- One of the biggest cases in the history of cryptocurrencies is Ripple vs. SEC, but should Ether holders feel safe about their asset?
- Experts have continued to argue about whether ETH is a security, and despite a 2018 clarification by SEC’s Bill Hinman, there are a few factors that have some worried.
Is Ether a security? This is a question that has been asked for years now, but to date, there has been no affirmative answer. A simple question it may look like from a glance, but the implications might be worth over $350 billion and could collapse an entire industry, given that Ethereum underpins many of today’s cryptocurrency projects. And while most people – from experts to price speculators – have considered Ethereum as exempt from being deemed a security, recent developments are putting doubts about the token’s status.
Hinman clarity, and why we can’t depend on it today
To date, the clearest direction has been given by William Hinman, the former director of corporate finance at the U.S Securities and Exchange Commission. Hinman was speaking at the Yahoo All Markets Summit in San Francisco in June 2018 when he made the clearest remarks yet as to whether the watchdog considers Ether a security.
Putting aside the fundraising that accompanied the creation of Ether, based on my understanding of the present state of Ether, the Ethereum network and its decentralized structure, current offers and sales of Ether are not securities transactions.
Of course, Hinman also cleared Bitcoin from being a security. However, BTC and ETH were created and sold in different ways, making each coin’s case unique.
Hinman’s declaration gave the green light to many companies to explore advanced Ether products. The Cboe Global Markets president Chris Concannon, for instance, remarked at the time, “This announcement clears a key stumbling block for Ether futures, the case for which we’ve been considering since we launched the first Bitcoin futures in December 2017.”
As such, the significance of Hinman’s statement can’t be overstated.
Then came the SEC vs. Ripple legal battle on whether XRP is a security and the consequent breakdown of Hinman’s authoritative statement. Ripple filed to depose Hinman on what made XRP a security but exempted Ether.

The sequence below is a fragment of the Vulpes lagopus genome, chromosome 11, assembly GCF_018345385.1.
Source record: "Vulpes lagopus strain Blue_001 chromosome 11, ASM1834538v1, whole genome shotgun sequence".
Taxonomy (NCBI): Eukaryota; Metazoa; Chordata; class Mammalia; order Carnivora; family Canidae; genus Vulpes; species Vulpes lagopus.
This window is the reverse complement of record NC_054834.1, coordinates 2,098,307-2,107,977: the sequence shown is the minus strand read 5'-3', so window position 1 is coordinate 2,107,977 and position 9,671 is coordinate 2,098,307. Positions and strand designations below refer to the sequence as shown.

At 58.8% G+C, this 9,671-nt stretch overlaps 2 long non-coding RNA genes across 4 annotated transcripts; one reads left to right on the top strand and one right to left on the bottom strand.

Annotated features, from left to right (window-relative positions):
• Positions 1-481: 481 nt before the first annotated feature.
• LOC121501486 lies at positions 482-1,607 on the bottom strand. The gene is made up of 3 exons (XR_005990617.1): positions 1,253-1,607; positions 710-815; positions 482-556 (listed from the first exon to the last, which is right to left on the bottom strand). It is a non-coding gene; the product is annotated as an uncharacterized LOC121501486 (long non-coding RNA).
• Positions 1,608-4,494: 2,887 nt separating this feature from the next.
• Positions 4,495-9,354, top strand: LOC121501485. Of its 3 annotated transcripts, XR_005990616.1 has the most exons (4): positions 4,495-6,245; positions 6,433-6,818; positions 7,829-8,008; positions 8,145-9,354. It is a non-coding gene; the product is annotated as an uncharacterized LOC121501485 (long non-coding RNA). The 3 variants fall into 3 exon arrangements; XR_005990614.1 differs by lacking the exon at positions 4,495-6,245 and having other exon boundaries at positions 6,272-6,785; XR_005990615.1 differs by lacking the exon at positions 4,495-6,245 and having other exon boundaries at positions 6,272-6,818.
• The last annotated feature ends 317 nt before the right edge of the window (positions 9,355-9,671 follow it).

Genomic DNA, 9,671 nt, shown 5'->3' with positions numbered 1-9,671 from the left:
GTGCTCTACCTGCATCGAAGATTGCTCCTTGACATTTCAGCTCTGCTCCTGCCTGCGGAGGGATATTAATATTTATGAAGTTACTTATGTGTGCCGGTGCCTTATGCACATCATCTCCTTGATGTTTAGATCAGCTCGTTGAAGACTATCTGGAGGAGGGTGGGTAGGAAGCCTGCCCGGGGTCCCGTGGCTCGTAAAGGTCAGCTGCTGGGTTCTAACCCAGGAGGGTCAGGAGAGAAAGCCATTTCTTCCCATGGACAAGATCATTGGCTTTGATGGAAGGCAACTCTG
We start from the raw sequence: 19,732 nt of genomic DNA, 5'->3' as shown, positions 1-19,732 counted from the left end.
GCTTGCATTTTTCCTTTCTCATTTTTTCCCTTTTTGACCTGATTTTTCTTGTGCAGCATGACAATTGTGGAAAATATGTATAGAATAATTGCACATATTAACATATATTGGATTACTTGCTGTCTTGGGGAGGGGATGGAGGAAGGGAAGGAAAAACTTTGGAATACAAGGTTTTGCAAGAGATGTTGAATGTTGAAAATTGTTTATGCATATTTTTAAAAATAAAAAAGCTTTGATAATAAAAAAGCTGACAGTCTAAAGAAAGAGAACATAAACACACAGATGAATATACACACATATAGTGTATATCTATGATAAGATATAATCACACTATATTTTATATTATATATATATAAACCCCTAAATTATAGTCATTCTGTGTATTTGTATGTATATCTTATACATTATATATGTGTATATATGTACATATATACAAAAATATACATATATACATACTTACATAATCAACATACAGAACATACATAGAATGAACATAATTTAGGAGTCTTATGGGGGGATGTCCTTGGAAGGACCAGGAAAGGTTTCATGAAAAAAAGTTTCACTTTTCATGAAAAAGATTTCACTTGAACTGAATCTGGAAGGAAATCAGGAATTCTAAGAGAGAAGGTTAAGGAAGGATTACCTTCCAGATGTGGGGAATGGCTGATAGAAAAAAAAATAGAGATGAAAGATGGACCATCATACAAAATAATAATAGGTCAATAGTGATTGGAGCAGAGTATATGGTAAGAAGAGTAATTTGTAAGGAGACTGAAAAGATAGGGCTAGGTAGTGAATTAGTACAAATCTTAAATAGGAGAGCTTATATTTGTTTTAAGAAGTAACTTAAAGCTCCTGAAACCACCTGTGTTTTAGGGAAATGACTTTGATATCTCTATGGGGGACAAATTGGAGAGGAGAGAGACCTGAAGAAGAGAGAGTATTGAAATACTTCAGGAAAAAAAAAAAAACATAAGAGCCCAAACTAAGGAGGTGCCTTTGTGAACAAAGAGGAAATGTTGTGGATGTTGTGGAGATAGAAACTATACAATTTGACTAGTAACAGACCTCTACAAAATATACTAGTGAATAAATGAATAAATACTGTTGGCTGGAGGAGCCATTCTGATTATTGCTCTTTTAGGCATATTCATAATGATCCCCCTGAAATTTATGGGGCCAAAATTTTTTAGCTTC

In its bid to quash the deposition, the SEC claimed that Hinman “expressed his own view that the offers and sales of the digital asset Ether at that time were “not securities transactions,” based on his understanding of the specific facts and circumstances of Ether and the structure of the Ethereum blockchain at the time.”
The SEC has also made it clear that even if Hinman was speaking in his capacity as a top-ranking official at the SEC, his statement doesn’t invalidate or alter the securities laws in place.
Experts and regulators give their views
Clearly, we can’t rely on comments made by an SEC director (purportedly in a personal capacity) as far back as 2018. The market has evolved since then and cryptocurrencies are becoming an increasingly important asset.
So what have regulators and experts been saying in more recent times?
“If XRP is a security, so is Ether”
One of those who have taken a shot at Ether’s exemption from being a security is Joseph Grundfest, a former SEC commissioner. Upon the filing of the lawsuit by the Jay Clayton-led watchdog, Grundfest sent the former chair a letter that took aim at how the commission has handled XRP vs. how it handled Ether.
According to Grundfest, if XRP is a security – as the commission alleges – then there’s no reason to exempt Ether. In his letter, the accomplished lawyer, who now serves in the senior faculty at Stanford University, opined that the SEC has failed to provide a “material distinction between the operation of Ether and of XRP that is relevant to the application of the federal securities laws.”
Imposing securities law obligations on XRP while leaving Ether untouched raises fundamental fairness questions about the exercise of Commission discretion.
“It will get worse with Ethereum 2.0”
Revisiting Hinman’s 2018 statement, he implied that Ethereum might have been a security at launch, but has now steered away.
“…putting aside the fundraising that accompanied the creation of Ether, based on my understanding of the present state of Ether, the Ethereum network and its decentralized structure, current offers and sales of Ether are not securities transactions,” he stated.
And if an asset can steer away from being a security, then it can steer back, right? This is where Ethereum 2.0 comes in. While the upgrade is being celebrated by the cryptocurrency market and beyond – and rightly so as it will transform Ethereum – there is a case that it takes Ethereum back towards being a security.
In the U.S, the Howey test is the definitive benchmark for whether an asset is a security. And one of the tenets the test looks at is whether investors are putting their money in a common enterprise with the expectation of earning a profit from the efforts of others.
Ethereum 2.0 has introduced stakers who are locking up their Ether and becoming validators, which under the Howey test may qualify as investing in a security.
In a video looking at which cryptocurrencies stand the risk of being classified as securities, Attorney Jeremy Hogan noted that while in its former state Ethereum may have been just safe, it will get worse with Ethereum 2.0.
“Definitely seems like the SEC might see a promotion and improvement of the network by a semi-centralized entity with the rollout of ETH2,” he noted.